--- George Cameron Stone, A Glossary of the Construction, Decoration, and Use of Arms and Armour..., The Southworth Press 1934, reprint, 1961, pp. 382-384.


For the Middle East, I reference Allan's comment of: "...but the colours mentioned by medieval authors were in the main probably due to etching.". He further quotes Islamic scholars of the period regarding the colors and the etching compounds used to produce them. He doesn't quote dates but refer to the title of the book...    

--- James W. Allen, Persian Metal Technology 700-1300 AD, Oxford Oriental Monograph No. 2, Ithaca Press, London, 1979, p. 81.


Figiel discusses more in depth the materials used to etch and (briefly) the process; he suggests that 'watered' steel, and etching, was in use as early as the First-Fourth century BC.

--- Leo S. Figiel, On Damascus Steel, Atlantis Arts Press, 1991, pp 8-9, 21-22.    


Hope these provide the beginnings of an answer. Did you have a specific reason for asking (i.e., you already own a blued blade and want to know if you can pass it off as period), or just curious? I know of a few current-day bladesmiths who can do flame-blueing if you need it done.




WebSerfs                     "Creator of wonderous magical garments...  

The House of Dra              costumes, speciality clothing,

Custom Clothing and Costumes  Renaissance Faire garb, everyday wear...

http://www.ladydra.com        for the adventurous spirit."            

webserfs at ladydra.com                        




From: Edwin Hewitt <brogoose at pe.net>

Newsgroups: rec.org.sca

Subject: Re: Is blueing period?

Date: Mon, 25 Nov 1996 22:52:22 -0800


Jason wrote:

> Well, the subject about says it all.  I am wondering when the practice > of blueing metal first started.  Anybody have any idea?


> Erik Blackwood


First started?  My guess would be the first iron ever heat forged was

heat blued.  It makes for a remarkably effective rust preventative.


Blueing can be easily documented by looking at manuscripts and

paintings. Freelancing Mercenaries seemed to especially like the

technique (they were into black mail (no, not a pun - believe it or



I have no ready, period formula for COLD or chemical blueing, however.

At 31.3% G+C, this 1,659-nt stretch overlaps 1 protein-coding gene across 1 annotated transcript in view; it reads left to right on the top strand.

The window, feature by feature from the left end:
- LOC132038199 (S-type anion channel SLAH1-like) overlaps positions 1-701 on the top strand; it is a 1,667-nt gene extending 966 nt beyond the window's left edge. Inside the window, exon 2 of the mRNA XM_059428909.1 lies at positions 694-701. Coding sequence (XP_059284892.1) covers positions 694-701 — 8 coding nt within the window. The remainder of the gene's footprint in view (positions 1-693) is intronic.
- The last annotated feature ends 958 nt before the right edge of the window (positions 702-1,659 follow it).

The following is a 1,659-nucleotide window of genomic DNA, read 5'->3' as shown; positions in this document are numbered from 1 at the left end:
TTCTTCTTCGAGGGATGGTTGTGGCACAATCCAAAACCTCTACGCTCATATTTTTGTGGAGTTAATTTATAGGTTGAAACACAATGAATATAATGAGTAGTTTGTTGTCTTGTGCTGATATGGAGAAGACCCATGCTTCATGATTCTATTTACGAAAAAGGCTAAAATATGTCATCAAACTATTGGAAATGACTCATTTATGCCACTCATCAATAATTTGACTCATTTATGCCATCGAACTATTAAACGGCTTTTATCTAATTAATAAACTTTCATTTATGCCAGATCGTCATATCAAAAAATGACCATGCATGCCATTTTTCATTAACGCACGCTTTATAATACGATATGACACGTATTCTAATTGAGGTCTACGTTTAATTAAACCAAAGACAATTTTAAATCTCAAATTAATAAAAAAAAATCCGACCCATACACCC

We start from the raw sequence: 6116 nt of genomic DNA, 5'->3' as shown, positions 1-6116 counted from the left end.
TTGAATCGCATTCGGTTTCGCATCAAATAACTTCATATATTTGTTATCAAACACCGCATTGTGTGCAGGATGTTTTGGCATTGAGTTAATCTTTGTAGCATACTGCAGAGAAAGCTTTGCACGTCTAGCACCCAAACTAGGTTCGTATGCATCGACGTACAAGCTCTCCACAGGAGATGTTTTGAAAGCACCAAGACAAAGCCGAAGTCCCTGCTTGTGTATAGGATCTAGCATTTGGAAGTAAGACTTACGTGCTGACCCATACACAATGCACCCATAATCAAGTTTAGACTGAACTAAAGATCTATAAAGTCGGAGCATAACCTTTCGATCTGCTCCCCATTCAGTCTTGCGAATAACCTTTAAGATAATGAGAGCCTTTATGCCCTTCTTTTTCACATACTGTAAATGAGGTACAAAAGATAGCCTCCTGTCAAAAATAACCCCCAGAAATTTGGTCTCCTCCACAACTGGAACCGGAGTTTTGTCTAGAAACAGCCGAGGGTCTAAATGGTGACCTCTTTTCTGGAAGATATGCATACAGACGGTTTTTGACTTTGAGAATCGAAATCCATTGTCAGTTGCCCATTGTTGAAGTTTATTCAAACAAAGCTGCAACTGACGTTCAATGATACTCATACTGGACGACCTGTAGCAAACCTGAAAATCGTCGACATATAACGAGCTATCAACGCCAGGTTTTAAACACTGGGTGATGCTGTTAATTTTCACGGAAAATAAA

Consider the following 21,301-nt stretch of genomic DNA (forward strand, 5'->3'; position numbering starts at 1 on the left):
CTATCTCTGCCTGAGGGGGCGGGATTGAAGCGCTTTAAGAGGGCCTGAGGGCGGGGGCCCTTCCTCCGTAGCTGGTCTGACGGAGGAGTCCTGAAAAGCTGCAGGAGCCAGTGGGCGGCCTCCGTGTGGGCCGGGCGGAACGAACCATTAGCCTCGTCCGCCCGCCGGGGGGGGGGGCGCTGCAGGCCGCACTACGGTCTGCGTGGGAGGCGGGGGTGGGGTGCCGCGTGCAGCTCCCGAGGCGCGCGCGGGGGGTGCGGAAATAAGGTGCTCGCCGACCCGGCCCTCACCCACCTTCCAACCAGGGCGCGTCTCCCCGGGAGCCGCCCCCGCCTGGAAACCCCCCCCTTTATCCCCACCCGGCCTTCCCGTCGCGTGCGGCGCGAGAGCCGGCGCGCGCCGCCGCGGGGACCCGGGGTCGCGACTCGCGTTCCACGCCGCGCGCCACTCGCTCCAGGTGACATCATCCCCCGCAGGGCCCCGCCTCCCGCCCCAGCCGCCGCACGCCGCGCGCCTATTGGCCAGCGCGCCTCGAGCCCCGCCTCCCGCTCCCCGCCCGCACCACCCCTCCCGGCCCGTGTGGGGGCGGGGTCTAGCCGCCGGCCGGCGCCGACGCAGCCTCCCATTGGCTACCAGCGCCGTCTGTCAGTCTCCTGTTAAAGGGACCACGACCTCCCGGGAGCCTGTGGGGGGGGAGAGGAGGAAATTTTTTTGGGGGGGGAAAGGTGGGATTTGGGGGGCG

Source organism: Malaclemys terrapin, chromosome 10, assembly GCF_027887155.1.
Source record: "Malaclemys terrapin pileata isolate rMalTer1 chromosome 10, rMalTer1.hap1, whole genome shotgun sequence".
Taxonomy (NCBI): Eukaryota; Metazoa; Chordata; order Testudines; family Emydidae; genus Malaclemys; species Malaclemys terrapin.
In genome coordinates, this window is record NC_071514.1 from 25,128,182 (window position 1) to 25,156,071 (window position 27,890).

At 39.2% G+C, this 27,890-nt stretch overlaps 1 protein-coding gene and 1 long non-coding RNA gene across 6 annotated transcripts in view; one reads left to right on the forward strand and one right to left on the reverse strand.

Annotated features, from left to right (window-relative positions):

The medievals had so many metal techniques, that it would not surpise me

if they did have a cold blueing.


Theophilus (c. 1100 c.e.) suggests the following blacking technique in

his book, "On Divers Arts" (available through Dover):


When you have made iron locks and hinges for small chests and for doors,

finally heat them and smear them with pitch.  The nails, however, should

be tinned.  When you have made spurs, bits and saddle furniture for

humble clerics and monks, and have filed them smooth, heat them a little

and rub them with ox horn or with goose feathers.  For when these are

slightly melted by the heat and stick to the iron, they will provide a

black color which is somehow appropriate to it.





From: pcrandal at flash.net (P. Crandall Polk)

Newsgroups: rec.org.sca

Subject: Re: How to blue steel

Date: Sun, 29 Dec 1996 03:04:09 GMT


> I want to blue it


Four types of blueing.

Degrease it completely. Absolutely clean. No anything on it.

Cleanliness cannot be stressed enough.




1. Boil in a cleaning solution designed to clean and accelerate

surface oxidation.

2. Boil in a black iron  container (must) to 350 degrees F. for at

least 30 minutes with caustic blueing salts.

Warning: If you touch the salts when hot you will lose the limb. It

will be cooked and eaten off by the chemistry.

The fumes will kill you.

3. Boil in a black iron container with a neutralizer agent.

4. Boil in water to remove neutralizer.

5. Dip in hot "water displacing oil" and scrub.



1. Boil in a cleaning solution designed to clean and accelerate

surface oxidation.

2. Coat metal with rust blue solution. Metal must be HOT.

3. Boil clean.

4. Allow to dry and rust overnight.

5. Card (brush with iron brush) off ALL rust. Good luck with chain


6. Repeat until blue is deep enough.



1. Insure that metal is clean.

2. Warm metal. and dip or coat with commercial "cold blue" solution.

3. When color is right. clean and degrease and oil.

Warning: This method is not rust. This chemically coats the metal with

a copper salt and them turns the salt dark with a mercury compound.

It will wear off and poison you if not careful.

The fumes from the warm metal and solution will kill you.



1. Find a good gunsmith and pay him to do A.





From: rsrchins <rsrchins at cts.com>

Newsgroups: rec.org.sca

Subject: Re: How to blue steel

Date: Mon, 30 Dec 1996 11:19:36 -0800


P. Crandall Polk gave excellent instructions for a professional quality

bluing job, but his methods require a lot of dangerous and difficult

techniques that most of us are not equipped or trained to do. Here is

how I blue helms, etc., well enough to look good for several years of

fighting (if kept well oiled.)


1. Clean and polish the steel item until every surface to be blued is

bright and shiny. The shinier it is the better it will look.


2. Remove all grease, wax, and polishing compounds. I use carburetor

cleaner. Do it outside and observe all safety warnings on the


Use a succession of disposable towels so that the oil lifted up by one

wipe is not redeposited on the item by the next wipe. If you would like

the finished item to be decorated with your finger prints, just touch it

after it has been cleaned.


3. Put the shiny item into a kitchen stove oven at 550+ degrees F

(preferably electric; I have had trouble getting this to work with gas

stoves). After about 45 minutes it will start to darken, and in another

half hour it will be as dark as it is going to get.